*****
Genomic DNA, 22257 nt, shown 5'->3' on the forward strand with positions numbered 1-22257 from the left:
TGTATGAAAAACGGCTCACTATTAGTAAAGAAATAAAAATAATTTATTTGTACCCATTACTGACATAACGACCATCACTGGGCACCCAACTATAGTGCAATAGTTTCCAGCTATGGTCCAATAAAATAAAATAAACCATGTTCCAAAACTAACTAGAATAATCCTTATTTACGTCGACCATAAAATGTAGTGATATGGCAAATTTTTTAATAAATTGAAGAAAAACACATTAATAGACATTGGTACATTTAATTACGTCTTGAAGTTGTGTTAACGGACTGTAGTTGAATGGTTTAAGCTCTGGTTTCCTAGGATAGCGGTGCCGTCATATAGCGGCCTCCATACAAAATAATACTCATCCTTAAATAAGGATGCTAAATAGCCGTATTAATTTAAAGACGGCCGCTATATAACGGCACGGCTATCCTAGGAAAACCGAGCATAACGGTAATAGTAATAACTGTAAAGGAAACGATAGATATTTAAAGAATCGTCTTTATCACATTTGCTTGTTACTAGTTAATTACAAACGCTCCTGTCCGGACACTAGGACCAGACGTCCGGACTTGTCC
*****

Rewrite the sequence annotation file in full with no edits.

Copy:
Genomic DNA, 22257 nt, shown 5'->3' on the forward strand with positions numbered 1-22257 from the left:
TGTATGAAAAACGGCTCACTATTAGTAAAGAAATAAAAATAATTTATTTGTACCCATTACTGACATAACGACCATCACTGGGCACCCAACTATAGTGCAATAGTTTCCAGCTATGGTCCAATAAAATAAAATAAACCATGTTCCAAAACTAACTAGAATAATCCTTATTTACGTCGACCATAAAATGTAGTGATATGGCAAATTTTTTAATAAATTGAAGAAAAACACATTAATAGACATTGGTACATTTAATTACGTCTTGAAGTTGTGTTAACGGACTGTAGTTGAATGGTTTAAGCTCTGGTTTCCTAGGATAGCGGTGCCGTCATATAGCGGCCTCCATACAAAATAATACTCATCCTTAAATAAGGATGCTAAATAGCCGTATTAATTTAAAGACGGCCGCTATATAACGGCACGGCTATCCTAGGAAAACCGAGCATAACGGTAATAGTAATAACTGTAAAGGAAACGATAGATATTTAAAGAATCGTCTTTATCACATTTGCTTGTTACTAGTTAATTACAAACGCTCCTGTCCGGACACTAGGACCAGACGTCCGGACTTGTCC